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Super Foods for Seniors - Advice on a Healthy Diet


Studies show that by remaining energetic you can sustain both your physical and mental health. If you continue with the activities you like doing it will help to prolong your health. Maintaining your strength will help you keep your independence. Bear in mind, activity doesn't mean joining a work out class. Walking, jogging and doing household work counts as an activity too.


As your age progresses the requirement for energy tends to decline especially if physical activity is limited. But the need for minerals, vitamins and protein tends to remain the same. It's very important that your food choices are nutritionally dense, which means you still need to eat a range of foods to get all the minerals and vitamins you need, but with less calories. 


It is strongly recommended to control your intake of fats, especially cutting saturated fat to enhance the health of the heart. Above the age of 75, limiting fat is less likely to be helpful, and isn't suitable if the person is weak, has experienced weight loss or has very little appetite. In fact, in these conditions extra fat may be used to raise the calories in meals and snacks to help weight gain. 


Old people experience bowel and constipation problem mostly due to reduced stomach inactivity. To reduce this, you should try consuming foods, fruit and vegetables which contain high fibers. Bran and too much amount of high fiber foods are not the solution, though; they're too large and may hinder with the absorption of some nutrients. To help your stomach work appropriately, it's also significant to drink plenty of water, around eight glasses per day.


Dehydration can make people feel tired or perplexed, it's vital to drink, even if you have to go to the toilet more often. The danger of dehydration can be higher in older people because your kidney doesn’t do the job as capably as those of younger people. Older people are also not as responsive to the sense of thirst. It is better to drink water more but you can also drink fresh juices, tea and coffee.


Fit and strong older people should limit the intake of drinks and foods which are high in sugar, as it can damage dental health and contribute to weight increase when intake of is too high. But for people who have a poor desire for food, or who have lost weight, sugar-rich foods can be a helpful resource of calories.


Anemia is widespread in older adults. Poor intake of iron, due to changes in the gastrointestinal area, blood loss and the use of medicine - together with a reduced dietary ingestion - may be underlying factors. Make sure your intake of iron is adequate by consuming red meat and foods from non-meat resources every day.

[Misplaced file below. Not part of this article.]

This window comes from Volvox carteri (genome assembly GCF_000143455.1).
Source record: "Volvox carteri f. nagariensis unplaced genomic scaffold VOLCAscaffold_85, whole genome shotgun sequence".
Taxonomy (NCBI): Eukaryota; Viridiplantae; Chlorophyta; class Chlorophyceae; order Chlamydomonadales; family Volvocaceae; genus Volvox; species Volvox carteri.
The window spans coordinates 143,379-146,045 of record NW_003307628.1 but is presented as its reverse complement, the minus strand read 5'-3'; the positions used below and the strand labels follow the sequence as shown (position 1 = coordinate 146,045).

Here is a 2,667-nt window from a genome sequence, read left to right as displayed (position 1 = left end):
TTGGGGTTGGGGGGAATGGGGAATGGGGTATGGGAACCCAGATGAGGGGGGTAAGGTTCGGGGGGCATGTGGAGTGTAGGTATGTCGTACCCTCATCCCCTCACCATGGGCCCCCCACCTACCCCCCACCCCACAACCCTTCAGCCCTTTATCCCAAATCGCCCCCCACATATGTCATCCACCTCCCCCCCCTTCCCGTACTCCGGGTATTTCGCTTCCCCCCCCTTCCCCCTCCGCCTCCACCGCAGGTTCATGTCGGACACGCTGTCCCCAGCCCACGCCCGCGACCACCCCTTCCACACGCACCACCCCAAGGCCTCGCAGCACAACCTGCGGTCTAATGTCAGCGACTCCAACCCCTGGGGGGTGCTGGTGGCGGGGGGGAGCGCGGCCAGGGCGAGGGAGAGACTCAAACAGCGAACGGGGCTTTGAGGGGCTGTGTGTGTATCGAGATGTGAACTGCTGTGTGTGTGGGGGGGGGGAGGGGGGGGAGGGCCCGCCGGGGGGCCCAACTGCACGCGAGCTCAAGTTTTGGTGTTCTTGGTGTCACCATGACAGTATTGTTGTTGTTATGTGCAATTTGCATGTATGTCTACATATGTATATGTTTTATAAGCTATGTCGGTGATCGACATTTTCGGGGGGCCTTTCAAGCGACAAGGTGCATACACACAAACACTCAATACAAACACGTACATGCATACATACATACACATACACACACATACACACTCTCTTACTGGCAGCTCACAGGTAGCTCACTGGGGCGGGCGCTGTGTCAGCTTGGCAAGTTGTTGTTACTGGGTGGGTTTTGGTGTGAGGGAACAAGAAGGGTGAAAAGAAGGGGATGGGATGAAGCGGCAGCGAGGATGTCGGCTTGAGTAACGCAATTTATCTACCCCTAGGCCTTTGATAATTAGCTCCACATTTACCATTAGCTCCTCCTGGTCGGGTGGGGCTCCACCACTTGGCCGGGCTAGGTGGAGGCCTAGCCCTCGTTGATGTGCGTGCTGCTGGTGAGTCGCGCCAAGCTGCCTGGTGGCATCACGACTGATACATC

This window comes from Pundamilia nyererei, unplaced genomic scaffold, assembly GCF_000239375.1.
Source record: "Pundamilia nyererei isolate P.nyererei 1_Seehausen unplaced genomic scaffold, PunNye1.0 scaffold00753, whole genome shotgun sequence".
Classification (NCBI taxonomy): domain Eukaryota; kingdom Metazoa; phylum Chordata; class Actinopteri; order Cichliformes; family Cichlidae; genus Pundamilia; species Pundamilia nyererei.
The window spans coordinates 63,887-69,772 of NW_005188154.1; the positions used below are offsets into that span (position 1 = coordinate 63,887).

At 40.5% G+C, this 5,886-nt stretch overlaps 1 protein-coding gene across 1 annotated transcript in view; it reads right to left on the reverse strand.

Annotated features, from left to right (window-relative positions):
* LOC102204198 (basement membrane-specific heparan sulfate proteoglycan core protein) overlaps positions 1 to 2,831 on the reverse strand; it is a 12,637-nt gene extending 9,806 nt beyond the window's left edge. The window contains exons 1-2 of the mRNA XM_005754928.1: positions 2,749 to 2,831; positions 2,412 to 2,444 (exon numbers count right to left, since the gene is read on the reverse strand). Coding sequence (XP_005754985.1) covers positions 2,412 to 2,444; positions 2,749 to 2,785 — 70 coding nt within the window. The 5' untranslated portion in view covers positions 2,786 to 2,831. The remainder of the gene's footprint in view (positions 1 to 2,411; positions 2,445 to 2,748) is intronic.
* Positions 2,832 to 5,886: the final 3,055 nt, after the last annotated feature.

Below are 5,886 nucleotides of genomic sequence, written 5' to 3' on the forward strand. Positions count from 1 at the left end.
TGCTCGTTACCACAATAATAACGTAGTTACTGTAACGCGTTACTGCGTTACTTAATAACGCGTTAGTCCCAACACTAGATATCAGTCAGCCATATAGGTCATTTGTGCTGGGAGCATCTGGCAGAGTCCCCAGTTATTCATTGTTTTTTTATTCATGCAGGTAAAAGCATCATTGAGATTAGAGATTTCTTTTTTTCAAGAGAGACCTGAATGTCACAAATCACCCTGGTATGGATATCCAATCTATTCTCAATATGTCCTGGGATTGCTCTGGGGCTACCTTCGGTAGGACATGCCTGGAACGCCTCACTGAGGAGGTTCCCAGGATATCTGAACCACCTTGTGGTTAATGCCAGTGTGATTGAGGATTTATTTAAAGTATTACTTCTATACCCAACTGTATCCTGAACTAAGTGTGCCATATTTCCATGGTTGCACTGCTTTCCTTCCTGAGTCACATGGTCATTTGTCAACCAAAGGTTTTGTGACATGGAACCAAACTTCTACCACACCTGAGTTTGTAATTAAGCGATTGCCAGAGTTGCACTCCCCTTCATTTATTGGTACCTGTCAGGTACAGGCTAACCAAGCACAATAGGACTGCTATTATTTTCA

Zinc is important for your health and to support the healing of wounds including pressure ulcers. Good sources of Zinc include meat, shellfish and whole meal bread.

Calcium and vitamin D

Sufficient intake of vitamin D and calcium may assist to slow the pace of calcium loss from bones, which begins at the age of 30 and speeds up significantly in later years. Foods which are rich in Calcium include dairy products which should be eaten every day.  Vitamin D comes frequently from exposing skin to direct sunlight, although some foods like breakfast cereals, fish and fortified spreads contain Vitamin. As you get older it's wise to take a vitamin D tablet, as your body isn't able to get the desired amount from the diet and weather in some parts of the world.

Vitamin C

You may have a low vitamin C if you do not consume fruits and vegetables. This may be since crisp fruit and vegetables are often avoided if your teeth are in poor condition.

Foods you should eat

To meet your dietary needs, aim to eat a mixed diet including usual meals and snacks, and drink enough fluid.  Occasionally older people can no longer eat as much food at a solitary sitting, so include more nourishing snacks in between meals to improve nutrient intake.

Ideas for quick and nutritious snacks:

  • Cheese, Peanut butter, bacon or meat sandwiches. You can use different breads and add vegetables.

  • Toast with sardines, ravioli, cheese, spaghetti and cooked eggs.

  • Fruit cake, biscuits or crackers with cheese, teacakes, yogurt, fruit, soup, toasted muffins, and breakfast cereals.

  • If it's hard to get to the stores, keep some essential foods in your cupboard:

  • Milk

  • Canned Meat and fish

  • Fruit and vegetables: a selection of packed or frozen fruits and vegetables. Fruit juices are also very healthy

  • Cereals, crackers, crisp bread, oats, rice and biscuits

  • Other: stock cubes, soups, jam, gravy, pickles, honey and sauces

By including the above foods into your diet you can easily maintain your health as you enter into your senior years. There is absolutely no need to become old and frail too early!

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